Trauma and psychiatric disorders, a systematic review

Clous, E.A. et al. Journal of Trauma and Acute Care Surgery. Published online: 26 January 2017

Background: Suicide is currently a topic of high priority for policy-makers, researchers and clinicians. The World Health Organization estimated 804.000 suicide deaths worldwide in 2012. Some studies that focused on patients with self-inflicted injury revealed that mortality in this group is higher than for patients who sustain unintentional injury. However little is known about the impact of psychiatric disorders on health care resources including length of hospital stay.

Conclusion: Patients who have a psychiatric disorder or who have attempted suicide are at higher risk of increased in-hospital mortality and prolonged length of stay after sustaining injuries. These patients also tend to be at higher risk of complications after severe trauma, however future research is needed to confirm these potentially important implications.

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Obesity and the Emergency Short Stay Unit

Marques, M. et al. International Emergency Nursing. DOI: 10.1016/j.ienj.2016.06.005

Highlights

  • Obesity was not associated with increased length of stay in ESSU.
  • There was no association between obesity and increased rates of hospital admission.
  • Obese patients had significantly higher allied health interventions required.
  • The proportion of plain x–rays performed was significantly more among obese patients.

Abstract

Objectives: To evaluate the health service requirements of obese patients admitted to an Emergency Short Stay Unit (ESSU) and specifically compare length of stay (LOS), failure of ESSU management, and rates of investigations and allied health interventions among obese and non-obese patients.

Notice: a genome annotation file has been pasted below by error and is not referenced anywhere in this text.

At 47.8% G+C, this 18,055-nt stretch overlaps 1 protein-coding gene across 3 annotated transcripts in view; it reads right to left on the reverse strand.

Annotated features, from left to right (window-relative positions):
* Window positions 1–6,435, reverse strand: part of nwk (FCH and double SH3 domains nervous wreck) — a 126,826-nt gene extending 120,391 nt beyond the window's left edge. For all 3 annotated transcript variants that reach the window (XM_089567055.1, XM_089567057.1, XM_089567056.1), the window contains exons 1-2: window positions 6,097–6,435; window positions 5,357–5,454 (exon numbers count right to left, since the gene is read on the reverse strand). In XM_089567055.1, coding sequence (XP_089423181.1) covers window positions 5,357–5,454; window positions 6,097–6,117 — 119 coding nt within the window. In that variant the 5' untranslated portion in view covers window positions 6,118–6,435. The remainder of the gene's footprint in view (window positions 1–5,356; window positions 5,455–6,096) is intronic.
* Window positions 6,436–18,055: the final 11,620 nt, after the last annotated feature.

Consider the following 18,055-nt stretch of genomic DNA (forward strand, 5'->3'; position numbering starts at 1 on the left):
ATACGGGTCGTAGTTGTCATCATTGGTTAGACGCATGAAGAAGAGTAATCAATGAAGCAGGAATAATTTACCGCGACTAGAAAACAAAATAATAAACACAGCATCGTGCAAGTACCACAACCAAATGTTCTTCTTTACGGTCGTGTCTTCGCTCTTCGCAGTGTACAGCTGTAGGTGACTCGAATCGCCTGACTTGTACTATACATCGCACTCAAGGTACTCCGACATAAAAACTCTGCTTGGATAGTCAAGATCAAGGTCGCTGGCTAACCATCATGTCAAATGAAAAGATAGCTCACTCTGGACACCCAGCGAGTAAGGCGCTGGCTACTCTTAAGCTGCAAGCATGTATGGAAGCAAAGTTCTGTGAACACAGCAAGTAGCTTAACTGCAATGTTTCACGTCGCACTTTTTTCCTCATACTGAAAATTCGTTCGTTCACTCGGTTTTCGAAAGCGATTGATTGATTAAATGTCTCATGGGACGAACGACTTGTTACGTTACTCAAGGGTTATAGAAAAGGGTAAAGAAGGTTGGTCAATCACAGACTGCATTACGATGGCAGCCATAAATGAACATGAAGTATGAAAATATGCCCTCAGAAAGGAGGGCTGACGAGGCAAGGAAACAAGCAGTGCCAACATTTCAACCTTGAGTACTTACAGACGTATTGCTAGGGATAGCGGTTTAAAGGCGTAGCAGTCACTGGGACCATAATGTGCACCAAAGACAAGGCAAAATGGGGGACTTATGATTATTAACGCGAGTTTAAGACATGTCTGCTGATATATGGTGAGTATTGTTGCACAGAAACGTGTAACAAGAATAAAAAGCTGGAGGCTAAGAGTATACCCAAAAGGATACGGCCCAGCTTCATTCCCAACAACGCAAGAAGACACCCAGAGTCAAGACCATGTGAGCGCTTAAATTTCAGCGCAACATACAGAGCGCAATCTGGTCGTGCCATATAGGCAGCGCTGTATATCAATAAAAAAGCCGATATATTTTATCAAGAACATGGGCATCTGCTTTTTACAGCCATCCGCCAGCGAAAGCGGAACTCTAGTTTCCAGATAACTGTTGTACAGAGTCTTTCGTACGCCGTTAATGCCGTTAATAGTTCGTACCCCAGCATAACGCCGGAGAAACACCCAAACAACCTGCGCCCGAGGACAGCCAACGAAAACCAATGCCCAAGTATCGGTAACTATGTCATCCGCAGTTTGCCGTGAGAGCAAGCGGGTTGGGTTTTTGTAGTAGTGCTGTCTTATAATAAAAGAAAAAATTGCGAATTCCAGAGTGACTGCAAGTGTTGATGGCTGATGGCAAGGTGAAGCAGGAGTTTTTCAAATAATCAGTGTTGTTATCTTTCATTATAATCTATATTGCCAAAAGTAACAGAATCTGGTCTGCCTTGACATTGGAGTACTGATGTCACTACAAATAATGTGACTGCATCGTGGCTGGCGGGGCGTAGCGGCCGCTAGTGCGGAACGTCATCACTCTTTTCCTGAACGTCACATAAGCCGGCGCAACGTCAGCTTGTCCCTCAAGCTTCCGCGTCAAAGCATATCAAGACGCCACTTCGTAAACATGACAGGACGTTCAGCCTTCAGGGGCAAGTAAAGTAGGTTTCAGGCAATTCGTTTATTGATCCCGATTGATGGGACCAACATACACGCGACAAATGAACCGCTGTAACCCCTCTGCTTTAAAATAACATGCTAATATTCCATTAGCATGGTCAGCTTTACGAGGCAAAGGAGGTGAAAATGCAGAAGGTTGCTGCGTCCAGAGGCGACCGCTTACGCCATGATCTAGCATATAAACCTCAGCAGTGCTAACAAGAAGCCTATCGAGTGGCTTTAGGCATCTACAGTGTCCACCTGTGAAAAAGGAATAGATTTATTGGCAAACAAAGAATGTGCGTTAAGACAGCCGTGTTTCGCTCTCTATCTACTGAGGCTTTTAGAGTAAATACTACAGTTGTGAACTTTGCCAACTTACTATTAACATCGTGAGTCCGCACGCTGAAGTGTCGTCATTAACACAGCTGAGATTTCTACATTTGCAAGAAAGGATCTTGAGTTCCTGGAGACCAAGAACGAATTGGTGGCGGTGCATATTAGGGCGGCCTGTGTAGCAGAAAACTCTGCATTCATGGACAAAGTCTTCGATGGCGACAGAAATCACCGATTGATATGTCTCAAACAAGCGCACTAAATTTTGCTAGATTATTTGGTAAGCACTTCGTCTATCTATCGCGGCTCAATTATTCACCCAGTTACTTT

Methods: A prospective cohort study, using convenience sampling was conducted. The body mass index (BMI) of participants was calculated and those with a BMI of ⩾30 were allocated to the obese group, and those that had a BMI of <30 to the non-obese group. Data collected included demographics, admission diagnosis, time and date of ESSU admission and discharge, discharge disposition, radiological investigations, and referrals made to allied health personnel during ESSU admission.

Results: There were 262 patients that were recruited sub-grouped into 127 (48.5%) obese participants and 135 (51.5%) non-obese participants with similar sex and diagnostic category distributions. The mean LOS in ESSU was similar – 11.5 hours (95% CI: 9.9 – 13.1) for obese patients and, 10.2 hours (95% CI: 8.8 – 11.6) for non-obese patients (p=0.21). Failure rates of ESSU management, defined as inpatient admission to hospital, were also similar with 29 (22.8%) obese patients admitted to hospital compared to 25 (18.5%) non-obese patients (p=0.39). Plain x-ray requests were significantly higher among obese patients (71.6 vs 53.3%; p=0.002), as was the rate of allied health interventions (p=0.001).

Conclusion: There was no significant difference in inpatient admission rates or LOS between obese and non-obese patients managed in the ESSU. Provisions for increased rate of investigations and allied health interventions for obese patients may facilitate timely assessment and disposition from ESSU.

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